The Florentine Opera Welcomes a New “Sister”
Opera will workshop "Sister Carrie" by Aldridge and Garfein this weekend
Thanks to a Repertoire Development Grant from OPERA America’s Opera Fund, the Florentine will present a workshop performance of Sister Carrie, a new opera by composer Robert Aldridge and librettist Hershel Garfein, this weekend. Adapted from Theodore Dreiser’s classic novel of the same title, it follows a young woman named Caroline Meeber as she leaves her rural life in Waukesha, Wis. for the lure of Chicago and New York.
According to director William Florescu, it not only gives a social commentary on manufacturing and women’s plight at turn of 20th century; it compares those struggles to current issues.
“It reflects how, in a lot of ways, things haven’t changed that much,” Florescu says.
“A lot of people, I think, enjoy that, being able to look at something while it’s in progress and not just the end product,” Florescu says.
Discussions for the production began in 2010 after The Florentine performed Elmer Gantry, another Aldridge-Garfein show that won two Grammy awards. At the time, the composer and librettist told Florescu they were looking at Dreiser’s novel for as the basis for a new piece. Florescu had faith in their work and suggested the Florentine workshop it.
The opera company’s business and artistic model takes pride in showcasing traditional operas, but also encompass newer works every season, like Sister Carrie and Elmer Gantry, which the Florentine is reviving next spring.
“Somebody had to do La Bohème the first time,” Florescu says. “Somebody had to do La Traviata the first time, and to keep the art form alive and thriving, new work is important. That’s become very popular in this country.”
However, the Florentine can’t take sole credit for the production. It collaborated with the University of Minnesota’s music department to include five college students in the cast. Since the university is putting on Sister Carrie’s collegiate debut and Florentine the professional premiere, workshopping together seemed like the logical decision. OPERA America awarded its grant because of that unique collaboration.
“The granting sources generally don’t blend like that, but this was an interesting enough hybrid,” Florescu said. “The composer and lebrettist have done work with us very closely and with the university so it was a match that made sense.”
Adriana Zabala and Daniel Belcher will take on the leads as Carrie and Hurstwood. Both have worked with the Florentine twice in the past; Zalaba performed the role of Sesto in Julius Caesar earlier this season. Florescu intends to have them revive their current roles for the full main stage production.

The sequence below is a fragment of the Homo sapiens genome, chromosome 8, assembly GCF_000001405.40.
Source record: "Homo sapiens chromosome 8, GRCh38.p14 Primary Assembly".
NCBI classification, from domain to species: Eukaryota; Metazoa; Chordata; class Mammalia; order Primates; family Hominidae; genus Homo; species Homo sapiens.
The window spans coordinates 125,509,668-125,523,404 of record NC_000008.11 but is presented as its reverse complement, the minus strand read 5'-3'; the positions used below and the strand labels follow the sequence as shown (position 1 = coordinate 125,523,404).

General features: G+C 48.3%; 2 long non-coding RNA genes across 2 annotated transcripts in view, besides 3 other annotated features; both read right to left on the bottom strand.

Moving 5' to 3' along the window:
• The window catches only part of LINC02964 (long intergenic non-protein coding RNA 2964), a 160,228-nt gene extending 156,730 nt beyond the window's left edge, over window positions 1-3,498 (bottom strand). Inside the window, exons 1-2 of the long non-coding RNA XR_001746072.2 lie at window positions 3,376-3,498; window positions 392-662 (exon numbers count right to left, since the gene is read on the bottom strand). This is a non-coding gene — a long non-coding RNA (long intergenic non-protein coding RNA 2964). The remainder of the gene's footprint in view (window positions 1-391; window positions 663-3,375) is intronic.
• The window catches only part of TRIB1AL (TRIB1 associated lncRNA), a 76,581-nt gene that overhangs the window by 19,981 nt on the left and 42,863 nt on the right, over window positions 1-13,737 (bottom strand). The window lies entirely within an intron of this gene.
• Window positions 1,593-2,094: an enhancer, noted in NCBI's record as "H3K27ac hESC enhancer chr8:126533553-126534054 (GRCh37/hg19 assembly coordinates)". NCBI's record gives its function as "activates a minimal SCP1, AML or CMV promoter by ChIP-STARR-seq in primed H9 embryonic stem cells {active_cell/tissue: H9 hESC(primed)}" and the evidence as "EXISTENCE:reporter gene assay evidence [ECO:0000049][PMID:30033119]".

Aldridge’s score isn’t like anything the Florentine has showcased this season, having a distinct Americana feel that classical music lovers might compare to Aaron Copland’s “Appalachian Spring.”
“Bob (Aldridge) writes with a very melodic, almost neo-romantic style that you immediately recognize as having some Americana to it,” Florescu says. “Depending on the scene, you might say it has a little bit of Broadway feel to it, but what it doesn’t have is the feeling of very dissonant, angular harmonic structure that a lot of modern work has.”
Despite this deviation from genre standards, audiences will still recognize some of the same elements, like the way the music can grab you like traditional opera does.
“Bob really knows how to write not just intellectually but for the heart as well,” Florescu says.
7:30 p.m. May 23 and 24 at the Wayne & Kristine Leuders Florentine Opera Center. Tickets are $15 and are available online or by calling 414-291-5700 ext 224.
Chamber Series III by the Milwaukee Symphony Orchestra
When conductor Francesco Lecce-Chong programmed the final installment of the Milwaukee Symphony Orchestra’s Chamber Series, he wanted to showcase more than the orchestra – namely the Milwaukee Symphony Chorus and the performance space, the Cathedral of St. John the Evangelist.
With that idea in mind, he chose three contrasting works for Chamber Series III: Vaughan Williams’ “Flos campi,” selections from Wagner’s “Tannhauser” and Cherubini’s “Requiem in C minor.” The chorus will perform along with the orchestra for the entire performance, an unusual feat but one that will better show the musicians’ versatility.
“Flos campi” does not include any text, so singers will hum and add accenting “oohs” and “ahs” to compliment the orchestra. According to Lecce-Chong, it’s an unconventional approach, especially with the solo by principal violinist Robert Levine, but allows the chorus to be used like an additional instrument.
Though Cherubini’s “Requiem” was idolized by composers like Beethoven and Brahms, conductors often overlook it as a concert selection. Lecce-Chong, who calls the piece his “baby,” hopes to bring it back into the limelight by performing it in a sacred space, as Cherubini originally intended. The reverb and acoustics in that space will also give the audience a more immersive experience into the music.
“It’s like you’re getting the effect of each one of these works, which is really what a concert should be,” Lecce-Chong says. “It’s about the effect and experience of the music, not every single note that the orchestra plays.”
8 p.m. May 23 and 24 at the Cathedral of St. John the Evangelist. Tickets are $5 and are available online.
Jeffery Siegel Keyboard Conversations® at Wisconsin Lutheran College
Wisconsin Lutheran College welcomes Jeffery Siegel as part of its Guest Artist Series. During his Keyboard Conversation®, Siegel will speak informally on each piece before performing it in its entirety.
7:30 p.m. May 21. Tickets range from $20-36 and are available online or by calling 414-443-8802.